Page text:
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Black History Month

Movers and Shakers

Martin Luther King, Jr.

Reverend Martin Luther King, Jr. waves to participants in the Civil Rights Movement's March on Washington from the Lincoln Memorial.

Jackie Robinson

Brooklyn Dodger Jackie Robinson poses in his batting stance. Robinson broke baseball's color barrier when he joined the Dodgers in April 1947, going on to be named National League Rookie of the Year.

President Obama

Obama speaks during a church service commemorating the 1965 Selma-Montgomery Voting Rights March. (Corbis)

four all-Black regiments during WWI

There were four all-Black regiments during World War I: the 9th and 10th Cavalry and the 24th and 25th Infantry. The men who served in these regiments were considered heroes in their communities, sewing the seeds for equality in the U.S. military. However, still facing insurmountable segregation in the United States at the time, many soldiers opted to remain overseas where they experienced greater freedom and acceptance.(Getty Images)

Charlie "Bird" Parker

Charlie "Bird" Parker is considered one of the most influential jazz musicians. The saxophonist played a leading role in the development of bebop, which eventually became an international movement. In 1949 Bird left the U.S. and toured Europe, where he popularized jazz and earned the nickname 'Zoizeau.' (Getty Images)

Richard Wright

Best known for his autobiography, Black Boy, Richard Wright is regarded as an inspirational African-American author. Exhausted with communism and white American ideals, he traveled to Mexico before expatriating to Paris, where he became friends with Jean-Paul Sartre and Albert Camus. He earned his French citizenship in 1947, and continued to travel throughout Europe, Asia, and Africa for the remainder of his life. (Getty Images)

Althea Gibson

1957: Althea Gibson becomes the first African-American to play in, and win, the women's singles title at Wimbledon.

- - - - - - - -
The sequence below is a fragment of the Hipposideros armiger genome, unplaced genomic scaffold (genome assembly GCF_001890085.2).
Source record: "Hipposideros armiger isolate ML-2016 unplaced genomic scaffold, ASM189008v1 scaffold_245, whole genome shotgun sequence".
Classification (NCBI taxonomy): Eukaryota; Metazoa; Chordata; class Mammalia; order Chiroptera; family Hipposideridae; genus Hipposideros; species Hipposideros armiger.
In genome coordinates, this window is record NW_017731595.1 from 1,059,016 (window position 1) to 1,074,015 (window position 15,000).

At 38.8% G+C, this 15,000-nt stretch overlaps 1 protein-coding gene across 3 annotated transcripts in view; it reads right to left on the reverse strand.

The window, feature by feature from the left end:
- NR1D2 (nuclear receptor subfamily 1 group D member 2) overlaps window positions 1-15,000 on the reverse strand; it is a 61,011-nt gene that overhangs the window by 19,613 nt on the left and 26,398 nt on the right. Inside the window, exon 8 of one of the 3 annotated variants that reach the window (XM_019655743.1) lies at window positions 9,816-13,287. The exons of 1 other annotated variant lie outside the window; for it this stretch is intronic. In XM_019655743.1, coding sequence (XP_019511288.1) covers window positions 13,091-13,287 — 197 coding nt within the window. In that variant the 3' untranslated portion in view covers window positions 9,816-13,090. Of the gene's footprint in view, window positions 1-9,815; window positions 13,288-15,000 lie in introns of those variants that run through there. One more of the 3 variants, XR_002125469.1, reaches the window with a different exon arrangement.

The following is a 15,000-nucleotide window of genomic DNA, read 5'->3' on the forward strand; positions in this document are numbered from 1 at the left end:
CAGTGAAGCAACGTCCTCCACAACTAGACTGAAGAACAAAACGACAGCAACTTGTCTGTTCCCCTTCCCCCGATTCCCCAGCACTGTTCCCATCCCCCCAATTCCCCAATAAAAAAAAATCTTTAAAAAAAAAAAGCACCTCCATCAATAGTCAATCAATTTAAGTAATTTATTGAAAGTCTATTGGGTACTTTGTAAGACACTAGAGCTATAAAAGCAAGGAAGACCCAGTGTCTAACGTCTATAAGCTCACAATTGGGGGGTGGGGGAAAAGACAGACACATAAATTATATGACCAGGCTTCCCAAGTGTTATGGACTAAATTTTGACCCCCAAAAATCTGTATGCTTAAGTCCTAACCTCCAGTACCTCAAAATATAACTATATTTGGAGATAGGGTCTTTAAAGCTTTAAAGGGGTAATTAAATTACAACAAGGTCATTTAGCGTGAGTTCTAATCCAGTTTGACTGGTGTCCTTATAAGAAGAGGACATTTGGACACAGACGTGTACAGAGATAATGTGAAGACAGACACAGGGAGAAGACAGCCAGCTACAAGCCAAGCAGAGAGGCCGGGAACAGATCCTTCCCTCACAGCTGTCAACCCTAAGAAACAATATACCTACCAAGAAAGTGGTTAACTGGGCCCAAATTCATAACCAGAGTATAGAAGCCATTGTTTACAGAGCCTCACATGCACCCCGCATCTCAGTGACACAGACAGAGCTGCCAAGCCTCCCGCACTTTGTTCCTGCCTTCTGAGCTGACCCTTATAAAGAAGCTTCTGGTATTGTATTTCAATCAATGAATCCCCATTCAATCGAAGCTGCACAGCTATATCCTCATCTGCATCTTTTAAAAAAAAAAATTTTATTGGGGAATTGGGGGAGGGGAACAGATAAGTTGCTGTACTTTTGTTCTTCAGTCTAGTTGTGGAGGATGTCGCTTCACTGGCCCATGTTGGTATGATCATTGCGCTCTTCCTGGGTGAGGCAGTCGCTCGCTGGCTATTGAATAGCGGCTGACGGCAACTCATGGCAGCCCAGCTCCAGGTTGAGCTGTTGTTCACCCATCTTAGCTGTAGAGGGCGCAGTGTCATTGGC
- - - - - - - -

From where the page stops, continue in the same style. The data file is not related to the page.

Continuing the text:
W.E.B. Bois

Prior to the Civil Rights Movement, scholar W.E.B. Du Bois fought for racial equality as a founding member of the National Association for the Advancement of Colored People. (Photo by MPI/Getty Images)

Daisy Bates

Journalist Daisy Bates gazes out of a broken window of her home during the Civil Rights Movement in 1958, one year after she helped the Little Rock Nine attend school during desegregation. (Photo by New York Times Co./Getty Images)

Images courtesy of http://www.biography.com

Movers and Shakers

Rosa Parks

Rosa Parks smiling after a Supreme Court ruling banning segregation on city public transit vehicles took effect. 1956

Malcolm X

Known for his Islamic ideals and radical approach to equality during the Civil Rights Movement, Malcolm X speaks passionately to a crowd in 1963.

Josephine Baker

Talented dancer and entertainer Josephine Baker became the first African-American female to star in a motion picture.

Langston Hughes

Known as one of the founding fathers of the Harlem Renaissance, Langston Hughes continuously fought for social justice and racial equality through his literature.

Nina Simone

Classical pianist and singer Nina Simone revolutionized American jazz. In search of a more racially equitable music scene and culture - and to avoid unpaid taxes - Simone traveled to Liberia, Switzerland, and Barbados before settling in the South of France in 1992. She lived in Aix-en-Provence until her death in 2003. (Redferns)

Jesse Owens

1936: Jesse Owens becomes the first African-American to win four gold medals at a single Olympics tournament.

Frederick Douglass

Abolitionist Frederick Douglass escaped slavery before becoming an instrumental part of the abolitionist movement through his literature and speeches during the 19th century. (Photo by MPI/Getty Images)

Thurgood Marshall

Thurgood Marshall, the first African-American Supreme Court justice, played a vital part in ending legal segregation during the Civil Rights Movement through the landmark 1954 case Brown v. Board of Education. (Photo by Stock Montage/Getty Images)

Muhammad Ali

Muhammad Ali knocks out both opponents and barriers as a world heavyweight boxing champion who refused to fight in the Vietnam War because of his personal beliefs, even with the consequence of jail time and the stripping of his title. (Photo by Trevor Humphries/Getty Images)

Images courtesy of http://www.biography.com